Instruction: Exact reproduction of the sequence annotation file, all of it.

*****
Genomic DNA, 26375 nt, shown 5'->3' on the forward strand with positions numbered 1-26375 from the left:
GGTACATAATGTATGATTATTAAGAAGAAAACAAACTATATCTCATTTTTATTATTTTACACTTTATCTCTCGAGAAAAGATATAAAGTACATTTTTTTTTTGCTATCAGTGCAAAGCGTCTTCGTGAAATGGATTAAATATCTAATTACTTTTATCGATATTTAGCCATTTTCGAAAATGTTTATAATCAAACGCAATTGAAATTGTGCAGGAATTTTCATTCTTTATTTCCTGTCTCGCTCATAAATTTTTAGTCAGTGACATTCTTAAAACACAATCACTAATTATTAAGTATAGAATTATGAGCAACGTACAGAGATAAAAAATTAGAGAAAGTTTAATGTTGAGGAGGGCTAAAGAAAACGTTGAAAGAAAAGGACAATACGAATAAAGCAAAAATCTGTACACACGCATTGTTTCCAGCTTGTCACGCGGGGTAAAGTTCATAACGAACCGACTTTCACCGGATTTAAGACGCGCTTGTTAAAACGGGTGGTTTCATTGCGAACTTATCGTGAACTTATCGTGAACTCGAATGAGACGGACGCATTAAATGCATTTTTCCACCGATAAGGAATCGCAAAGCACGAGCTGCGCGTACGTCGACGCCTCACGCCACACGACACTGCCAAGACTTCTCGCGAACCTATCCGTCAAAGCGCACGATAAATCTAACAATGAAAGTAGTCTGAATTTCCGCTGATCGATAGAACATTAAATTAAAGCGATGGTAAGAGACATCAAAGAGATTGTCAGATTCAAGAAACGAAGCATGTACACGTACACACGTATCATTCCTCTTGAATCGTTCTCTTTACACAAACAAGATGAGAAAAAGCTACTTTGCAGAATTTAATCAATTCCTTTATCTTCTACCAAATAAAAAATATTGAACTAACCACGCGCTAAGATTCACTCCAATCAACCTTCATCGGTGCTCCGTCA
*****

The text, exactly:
Genomic DNA, 26375 nt, shown 5'->3' on the forward strand with positions numbered 1-26375 from the left:
GGTACATAATGTATGATTATTAAGAAGAAAACAAACTATATCTCATTTTTATTATTTTACACTTTATCTCTCGAGAAAAGATATAAAGTACATTTTTTTTTTGCTATCAGTGCAAAGCGTCTTCGTGAAATGGATTAAATATCTAATTACTTTTATCGATATTTAGCCATTTTCGAAAATGTTTATAATCAAACGCAATTGAAATTGTGCAGGAATTTTCATTCTTTATTTCCTGTCTCGCTCATAAATTTTTAGTCAGTGACATTCTTAAAACACAATCACTAATTATTAAGTATAGAATTATGAGCAACGTACAGAGATAAAAAATTAGAGAAAGTTTAATGTTGAGGAGGGCTAAAGAAAACGTTGAAAGAAAAGGACAATACGAATAAAGCAAAAATCTGTACACACGCATTGTTTCCAGCTTGTCACGCGGGGTAAAGTTCATAACGAACCGACTTTCACCGGATTTAAGACGCGCTTGTTAAAACGGGTGGTTTCATTGCGAACTTATCGTGAACTTATCGTGAACTCGAATGAGACGGACGCATTAAATGCATTTTTCCACCGATAAGGAATCGCAAAGCACGAGCTGCGCGTACGTCGACGCCTCACGCCACACGACACTGCCAAGACTTCTCGCGAACCTATCCGTCAAAGCGCACGATAAATCTAACAATGAAAGTAGTCTGAATTTCCGCTGATCGATAGAACATTAAATTAAAGCGATGGTAAGAGACATCAAAGAGATTGTCAGATTCAAGAAACGAAGCATGTACACGTACACACGTATCATTCCTCTTGAATCGTTCTCTTTACACAAACAAGATGAGAAAAAGCTACTTTGCAGAATTTAATCAATTCCTTTATCTTCTACCAAATAAAAAATATTGAACTAACCACGCGCTAAGATTCACTCCAATCAACCTTCATCGGTGCTCCGTCA